Chinese cooking is one of the oldest and most diverse in the world. Each of the 23 provinces within China has its own cooking style – from the fiery heat of the Sichuan, Hunan and Jiangzi provinces to the mutton and lamb dishes in Beijing, a province influenced by the invasion of the Tartar and Mongol people and their Muslim traditions and ingredients.
Of all the Chinese regions, it is the cuisine in the Guangdong (or Canton) Province that is the most varied. The Cantonese are renowned for eating almost everything, including offal, chicken feet, snakes and snails. Incidentally, it is due to the large number of early emigrants from Guangdong that when Westerners speak of Chinese food they’re usually referring to the Cantonese cuisine
Dim sum is a style of Cantonese food that has grown increasingly popular in the Western world in recent years. It is inextricably linked with yum cha, or the act of drinking tea – so much so that even now the two phrases are used interchangeably.
The unique culinary tradition began thousands of years ago. Those who travelled along the ancient Silk Road through China would often need a place to rest before continuing on their journey. In response to the increasing amount of people passing through, teahouses opened up along the roadside of southern China. It was later discovered that tea aids digestion, so teahouse owners began offering bite-sized snacks as an accompaniment, and thus yum cha was born.
Dim sum means ‘touch the heart’ in Chinese. The small portions were designed to merely touch the heart not sate the appetite, and as such were first enjoyed as snacks. Over time, however, yum cha has evolved, and the cuisine is now a vital part of Chinese culture.
In southern China, and specifically Hong Kong, many restaurants start serving dim sum as early as five in the morning. It’s commonly believed in the culinary world that yum cha inspired ‘brunch’ as it’s so often enjoyed mid-morning. Traditional dim sum restaurants don’t serve dinner; instead, they open incredibly early and close in the early afternoon. However, more modern yum cha restaurants serve dim sum throughout the day and into the evening to satisfy the increasing demand for the mini morsels.
Chef Tong Chee Hwee, Executive Head Chef of Hakkasan Group, spent his formative years in China. He knew from an early age that he wanted to be a chef, inspired to cook by watching his Grandmother as she used primitive methods to create their daily meals. His job as a child of eight or nine was to collect the wood for the fire and go off in search of ingredients in the jungle. This could often be a dangerous task, as he’d be open to attacks from the wolves and tigers that roamed the area.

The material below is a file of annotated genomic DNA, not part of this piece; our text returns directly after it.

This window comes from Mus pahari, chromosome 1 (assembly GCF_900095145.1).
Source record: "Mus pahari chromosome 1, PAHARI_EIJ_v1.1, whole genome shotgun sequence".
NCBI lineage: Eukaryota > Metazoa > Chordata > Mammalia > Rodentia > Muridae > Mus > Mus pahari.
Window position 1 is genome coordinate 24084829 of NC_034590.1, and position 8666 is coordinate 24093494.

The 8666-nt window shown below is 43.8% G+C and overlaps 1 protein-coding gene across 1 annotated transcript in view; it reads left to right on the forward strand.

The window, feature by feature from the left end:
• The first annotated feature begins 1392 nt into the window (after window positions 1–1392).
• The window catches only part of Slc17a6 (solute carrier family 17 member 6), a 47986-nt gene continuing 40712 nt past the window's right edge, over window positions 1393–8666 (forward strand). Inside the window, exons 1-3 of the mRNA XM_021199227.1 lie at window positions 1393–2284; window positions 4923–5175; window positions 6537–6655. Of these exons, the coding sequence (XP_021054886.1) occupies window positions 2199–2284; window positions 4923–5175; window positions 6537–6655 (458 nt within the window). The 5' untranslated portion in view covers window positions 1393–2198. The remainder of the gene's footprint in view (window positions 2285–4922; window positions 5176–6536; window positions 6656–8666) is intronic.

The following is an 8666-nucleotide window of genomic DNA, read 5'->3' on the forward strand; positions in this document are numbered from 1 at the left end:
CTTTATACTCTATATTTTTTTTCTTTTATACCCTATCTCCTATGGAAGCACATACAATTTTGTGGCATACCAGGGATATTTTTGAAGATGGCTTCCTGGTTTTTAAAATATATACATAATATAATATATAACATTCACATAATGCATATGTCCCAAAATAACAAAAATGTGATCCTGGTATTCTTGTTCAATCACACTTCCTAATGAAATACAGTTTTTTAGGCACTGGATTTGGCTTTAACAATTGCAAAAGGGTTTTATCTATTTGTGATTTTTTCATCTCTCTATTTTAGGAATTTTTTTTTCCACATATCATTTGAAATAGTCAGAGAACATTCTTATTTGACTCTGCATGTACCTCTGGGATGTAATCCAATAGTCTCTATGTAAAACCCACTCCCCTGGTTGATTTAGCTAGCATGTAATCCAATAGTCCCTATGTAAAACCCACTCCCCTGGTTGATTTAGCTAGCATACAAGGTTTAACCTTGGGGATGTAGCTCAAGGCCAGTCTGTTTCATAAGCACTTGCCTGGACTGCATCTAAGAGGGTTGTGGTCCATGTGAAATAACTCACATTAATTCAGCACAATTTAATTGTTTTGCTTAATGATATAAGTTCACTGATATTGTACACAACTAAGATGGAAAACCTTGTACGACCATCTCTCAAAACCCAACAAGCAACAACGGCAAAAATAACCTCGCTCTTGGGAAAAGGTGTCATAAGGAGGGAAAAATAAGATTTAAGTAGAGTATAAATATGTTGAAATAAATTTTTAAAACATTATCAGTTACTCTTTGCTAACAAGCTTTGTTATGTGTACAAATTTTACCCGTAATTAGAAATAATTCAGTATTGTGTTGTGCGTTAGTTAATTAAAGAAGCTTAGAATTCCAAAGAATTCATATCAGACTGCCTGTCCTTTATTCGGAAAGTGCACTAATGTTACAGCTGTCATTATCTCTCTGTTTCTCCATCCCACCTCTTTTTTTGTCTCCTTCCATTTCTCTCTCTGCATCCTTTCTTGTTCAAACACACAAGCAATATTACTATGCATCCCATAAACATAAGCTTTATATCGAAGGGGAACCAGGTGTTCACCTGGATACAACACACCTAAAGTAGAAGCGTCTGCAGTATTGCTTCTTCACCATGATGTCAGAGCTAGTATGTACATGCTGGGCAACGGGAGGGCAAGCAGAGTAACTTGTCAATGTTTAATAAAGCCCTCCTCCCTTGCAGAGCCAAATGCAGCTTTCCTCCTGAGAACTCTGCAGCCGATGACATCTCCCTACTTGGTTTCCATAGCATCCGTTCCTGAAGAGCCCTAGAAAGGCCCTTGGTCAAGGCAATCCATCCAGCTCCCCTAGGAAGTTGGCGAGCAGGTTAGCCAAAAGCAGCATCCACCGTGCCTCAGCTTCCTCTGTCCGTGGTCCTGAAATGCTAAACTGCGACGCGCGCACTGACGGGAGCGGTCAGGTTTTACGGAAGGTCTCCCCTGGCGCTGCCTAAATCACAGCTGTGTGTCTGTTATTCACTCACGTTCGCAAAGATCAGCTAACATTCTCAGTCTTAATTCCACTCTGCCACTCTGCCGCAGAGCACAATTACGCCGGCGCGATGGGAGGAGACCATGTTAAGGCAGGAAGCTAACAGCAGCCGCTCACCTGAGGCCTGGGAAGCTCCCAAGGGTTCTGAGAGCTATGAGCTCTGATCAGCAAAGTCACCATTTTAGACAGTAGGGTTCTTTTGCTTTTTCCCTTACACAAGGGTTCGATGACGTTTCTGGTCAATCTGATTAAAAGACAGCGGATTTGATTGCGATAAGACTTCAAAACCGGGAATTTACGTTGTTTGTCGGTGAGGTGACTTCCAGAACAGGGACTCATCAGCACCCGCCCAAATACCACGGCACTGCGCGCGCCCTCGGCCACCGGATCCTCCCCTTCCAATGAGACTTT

Although Chef Tong grew up in the Guangdong Province, his family were Hakka people, an ethnicity group entirely separate from the Cantonese. They share little culturally with the Cantonese, including food; Hakka people have a unique cuisine not much known or understood outside of the Hakka communities. Dim sum simply does not exist within the Hakka culinary repertoire. As such, it meant that Chef Tong’s first taste of dim sum was at around 18 years old, when he was a fledgling chef starting out at a famous Chinese restaurant in Singapore, Happy Valley.
Chef Tong is now the Executive Head Chef for Hakkasan Group. He oversees the food offerings at Yauatcha, working closely with the rest of the team to produce a dim sum menu that is both authentically Chinese and unapologetically modern.
Many of the dim sum are classic, their roots inherently traditional, but all are given a uniquely contemporary twist, either in technique or the ingredients used: the conventional cheung fun is updated to combine both soft and crunchy textures in the Prawn and beancurd cheung fun, while the use of a Western meat such as venison puts a much-needed twist on the classic puff dish.
Dim sum has evolved from a relaxing roadside respite to a meal that you can enjoy at any time of the day or night. Likewise, the dim sum enjoyed thousands of years ago has changed to reflect other cultures, differing from one country to the next. However, the ethos behind yum cha and dim sum remains the same: it is food to be enjoyed surrounded by the people that you love.